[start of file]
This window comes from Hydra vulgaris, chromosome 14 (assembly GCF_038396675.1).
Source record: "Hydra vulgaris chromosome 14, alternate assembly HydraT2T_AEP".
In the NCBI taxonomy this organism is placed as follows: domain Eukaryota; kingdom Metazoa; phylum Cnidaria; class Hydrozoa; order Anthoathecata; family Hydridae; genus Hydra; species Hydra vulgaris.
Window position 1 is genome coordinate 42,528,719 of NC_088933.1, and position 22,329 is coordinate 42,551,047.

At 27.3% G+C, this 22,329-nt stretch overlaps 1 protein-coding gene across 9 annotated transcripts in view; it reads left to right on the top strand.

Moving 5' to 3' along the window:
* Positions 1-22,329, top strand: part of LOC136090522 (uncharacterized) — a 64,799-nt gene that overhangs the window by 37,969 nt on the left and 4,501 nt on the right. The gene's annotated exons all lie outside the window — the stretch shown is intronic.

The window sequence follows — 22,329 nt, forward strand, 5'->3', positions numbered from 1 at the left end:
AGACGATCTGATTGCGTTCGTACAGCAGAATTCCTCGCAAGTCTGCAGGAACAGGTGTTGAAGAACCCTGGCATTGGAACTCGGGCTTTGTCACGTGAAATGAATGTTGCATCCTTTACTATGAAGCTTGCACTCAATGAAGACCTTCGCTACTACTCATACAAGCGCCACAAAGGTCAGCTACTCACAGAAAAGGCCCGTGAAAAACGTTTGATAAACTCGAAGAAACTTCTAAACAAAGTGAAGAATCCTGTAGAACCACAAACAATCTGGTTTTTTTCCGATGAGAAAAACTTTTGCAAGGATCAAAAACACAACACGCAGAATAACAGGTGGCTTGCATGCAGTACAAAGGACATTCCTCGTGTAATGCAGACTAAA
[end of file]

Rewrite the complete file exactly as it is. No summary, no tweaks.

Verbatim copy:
This window comes from Hydra vulgaris, chromosome 14 (assembly GCF_038396675.1).
Source record: "Hydra vulgaris chromosome 14, alternate assembly HydraT2T_AEP".
In the NCBI taxonomy this organism is placed as follows: domain Eukaryota; kingdom Metazoa; phylum Cnidaria; class Hydrozoa; order Anthoathecata; family Hydridae; genus Hydra; species Hydra vulgaris.
Window position 1 is genome coordinate 42,528,719 of NC_088933.1, and position 22,329 is coordinate 42,551,047.

At 27.3% G+C, this 22,329-nt stretch overlaps 1 protein-coding gene across 9 annotated transcripts in view; it reads left to right on the top strand.

Moving 5' to 3' along the window:
* Positions 1-22,329, top strand: part of LOC136090522 (uncharacterized) — a 64,799-nt gene that overhangs the window by 37,969 nt on the left and 4,501 nt on the right. The gene's annotated exons all lie outside the window — the stretch shown is intronic.

The window sequence follows — 22,329 nt, forward strand, 5'->3', positions numbered from 1 at the left end:
AGACGATCTGATTGCGTTCGTACAGCAGAATTCCTCGCAAGTCTGCAGGAACAGGTGTTGAAGAACCCTGGCATTGGAACTCGGGCTTTGTCACGTGAAATGAATGTTGCATCCTTTACTATGAAGCTTGCACTCAATGAAGACCTTCGCTACTACTCATACAAGCGCCACAAAGGTCAGCTACTCACAGAAAAGGCCCGTGAAAAACGTTTGATAAACTCGAAGAAACTTCTAAACAAAGTGAAGAATCCTGTAGAACCACAAACAATCTGGTTTTTTTCCGATGAGAAAAACTTTTGCAAGGATCAAAAACACAACACGCAGAATAACAGGTGGCTTGCATGCAGTACAAAGGACATTCCTCGTGTAATGCAGACTAAA